Whether you’re choosing to leave your job or you’ve just found out that you’re being let go, facing unemployment means that you need to work out a plan for your finances. And no—deciding to put all of your day-to-day expenses on a credit card until you’re back to work is not an adequate plan.
It’s not going to be easy living without a paycheck, but it’s not impossible, and it doesn’t have to dig you into a total financial hole. Here’s what you should keep in mind.
How Can You Replace Your Income?
First things first: You need to find out whether you’re eligible for unemployment benefits and how long they’ll last, which varies by state. Contrary to popular belief, even if you quit voluntarily or were fired, you may still qualify for benefits depending on the circumstances. This site provides links to each state’s unemployment office, where you can find information on unemployment insurance, filing a claim, and benefits.
If you don’t qualify for unemployment benefits—or if that’s not going to be enough—consider picking up a side hustle while you look for something new. (Though, keep in mind that you can’t work a side job and collect unemployment at the same time.)
Figure Out Your Current Budget—and Slash It
Do you know where your paycheck goes currently? If not, it’s time to track and analyze your monthly spending. You can work it out on a spreadsheet like this one, a handy online tool like LearnVest (the company just introduced an iPhone app to make tracking on the go even simpler), or Mint, which will import transactions right from your online banking accounts for you to categorize.
Now that you’ve done that, consider what can you cut out of your budget entirely. Dining out, shopping, and premium cable are easy cuts, but even consider ditching your phone contract and switching to a "pay as you go" plan—you can find options with unlimited data that cost half of what most contracts will cost you. Just watch out for termination fees on your current contract to decide whether it’s worth it at the moment.
While never allowing yourself a splurge isn’t a recipe for financial happiness, in this situation, you should probably delay any indulgences. Remember, you’re only going to be out of work temporarily, and scrimping now will pay off in the long run.
Get Creative With Your Costs
Once you’ve narrowed your expenses down to the essentials—housing, transportation, utilities, and groceries—it’s time to get creative to see where you can save. Start with your landlord or mortgage lender—sometimes they can cut you a deal or get you a loan modification to make things easier during a time of financial hardship. Same goes for your utility companies. Many have discounts and programs for low-income or unemployed residents.
And if the bare bones expenses that seemed reasonable while you were employed (a compact car, a studio apartment) now cost more than you can justify, consider other options. Could you rent a room in an apartment? Sell your car and use public transportation? No, none of this is ideal, but thinking outside of the box can save you a lot while you’re not getting a paycheck.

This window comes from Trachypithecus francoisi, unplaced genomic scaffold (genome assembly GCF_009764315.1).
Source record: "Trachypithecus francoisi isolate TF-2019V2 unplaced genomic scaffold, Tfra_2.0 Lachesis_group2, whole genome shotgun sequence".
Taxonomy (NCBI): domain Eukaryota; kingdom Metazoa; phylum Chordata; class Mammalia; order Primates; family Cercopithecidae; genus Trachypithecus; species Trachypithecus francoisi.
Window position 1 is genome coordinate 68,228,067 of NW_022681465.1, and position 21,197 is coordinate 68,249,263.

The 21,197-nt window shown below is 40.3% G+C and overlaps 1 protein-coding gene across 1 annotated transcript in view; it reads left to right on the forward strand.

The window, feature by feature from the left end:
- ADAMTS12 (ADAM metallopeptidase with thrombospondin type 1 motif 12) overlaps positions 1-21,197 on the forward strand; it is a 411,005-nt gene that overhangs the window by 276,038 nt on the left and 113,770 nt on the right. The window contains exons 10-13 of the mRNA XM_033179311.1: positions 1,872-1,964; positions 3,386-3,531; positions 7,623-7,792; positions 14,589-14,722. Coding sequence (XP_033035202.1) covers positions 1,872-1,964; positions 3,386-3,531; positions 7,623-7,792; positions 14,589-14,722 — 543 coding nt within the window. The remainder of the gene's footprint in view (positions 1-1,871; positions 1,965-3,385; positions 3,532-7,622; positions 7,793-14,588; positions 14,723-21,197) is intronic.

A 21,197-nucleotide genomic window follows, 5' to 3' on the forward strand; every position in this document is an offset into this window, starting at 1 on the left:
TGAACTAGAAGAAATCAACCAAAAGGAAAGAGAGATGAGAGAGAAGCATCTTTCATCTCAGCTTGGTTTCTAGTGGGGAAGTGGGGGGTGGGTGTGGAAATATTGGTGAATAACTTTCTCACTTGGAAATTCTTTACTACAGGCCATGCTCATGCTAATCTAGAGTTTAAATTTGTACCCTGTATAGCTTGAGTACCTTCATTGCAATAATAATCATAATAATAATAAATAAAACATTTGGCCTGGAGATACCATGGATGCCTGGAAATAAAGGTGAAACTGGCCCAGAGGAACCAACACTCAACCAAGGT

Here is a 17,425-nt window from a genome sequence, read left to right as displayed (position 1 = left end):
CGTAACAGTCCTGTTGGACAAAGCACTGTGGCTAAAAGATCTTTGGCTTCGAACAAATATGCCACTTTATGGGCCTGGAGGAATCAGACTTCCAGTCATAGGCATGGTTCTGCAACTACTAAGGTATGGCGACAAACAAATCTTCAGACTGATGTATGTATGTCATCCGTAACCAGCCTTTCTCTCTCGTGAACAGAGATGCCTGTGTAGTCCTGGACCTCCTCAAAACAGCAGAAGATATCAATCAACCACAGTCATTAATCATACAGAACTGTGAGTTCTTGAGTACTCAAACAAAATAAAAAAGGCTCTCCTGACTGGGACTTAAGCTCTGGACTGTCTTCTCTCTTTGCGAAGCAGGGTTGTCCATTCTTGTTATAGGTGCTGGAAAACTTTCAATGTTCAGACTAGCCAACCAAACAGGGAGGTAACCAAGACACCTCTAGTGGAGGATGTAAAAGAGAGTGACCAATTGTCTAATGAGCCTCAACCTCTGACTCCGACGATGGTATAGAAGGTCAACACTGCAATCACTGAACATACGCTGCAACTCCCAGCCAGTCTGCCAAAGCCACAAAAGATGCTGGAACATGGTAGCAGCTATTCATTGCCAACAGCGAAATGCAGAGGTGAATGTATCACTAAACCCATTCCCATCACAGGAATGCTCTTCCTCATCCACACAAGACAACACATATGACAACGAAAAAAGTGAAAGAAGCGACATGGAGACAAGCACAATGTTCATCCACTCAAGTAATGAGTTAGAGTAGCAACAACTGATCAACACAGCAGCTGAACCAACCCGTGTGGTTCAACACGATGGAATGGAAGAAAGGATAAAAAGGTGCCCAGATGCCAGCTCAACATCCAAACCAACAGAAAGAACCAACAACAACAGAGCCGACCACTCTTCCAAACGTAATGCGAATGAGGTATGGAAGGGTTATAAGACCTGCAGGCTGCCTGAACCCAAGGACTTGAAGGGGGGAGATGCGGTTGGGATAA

Deal with Your Debt
Review all the options on your various loans. For instance, you may be able to completely defer student loans or at least lower your payments until your income increases. And this isn’t just about protecting your limited cash flow, it’s also about looking out for your credit. Not only will some potential employers review your credit report before extending an offer, but by staying on top of your payments, you avoid digging yourself into deeper debt and the possibility of losing your home or car.
Finally, though they may seem tempting when you’re short on cash, consider your credit cards a last ditch option, and find it in your budget to pay at least the minimum on them each month.
Take Care of Yourself
Yes, money’s tight, but don’t make the situation worse by not taking care of yourself. Make sure you have the insurance you’ll need in case of an emergency. Find out from your former employer how long your insurance coverage will last and what you need to do to extend it under COBRA. You can also shop around for an outside short-term policy.
Another important note: Don’t be afraid to say no to things you can’t afford—without feeling guilty about it—whether that’s declining a pricey birthday dinner for your best friend or refraining from bailing your niece out of her own financial predicament. I’ve seen so many people, particularly women, get themselves and their immediate families further behind because they want to help everyone they can or don’t want to cause hurt feelings. But when you’re short on cash, you can’t effectively help anyone without helping yourself first.
Ideally, of course, you’d have saved an emergency fund that could cover three to six months of your expenses. But even if your savings are limited, with some work on your part, your finances will recover from unemployment. And hey, with your new lower-cost lifestyle, it’ll be easier to set some of your future salary aside for any emergencies.
TopicsSyndication , Money , Personal Finance , Tools & Skills , Unemployment , Pennywise by Emily Nickerson , Budgeting & Saving , Negotiation & Money
Little brings Emily more of a thrill than taking a so-so sentence and making it shine or giving an alright paragraph more of a punch. She’s a self proclaimed word-nerd whose penchant for language took her from barista-ing in a bookstore café during college to serving as a Fulbright English Teaching Assistant in a high school just outside of Madrid after graduating with a double major in English and Spanish. Since returning to the States over a year ago, Emily has worked as Associate Editor for The Daily Muse and established a Spanish language social media presence for one of Southwest Michigan’s leading credit unions. Recently married, she, her hubby, and their crazy cat, Angel, call the shores of Lake Michigan home.More from this Author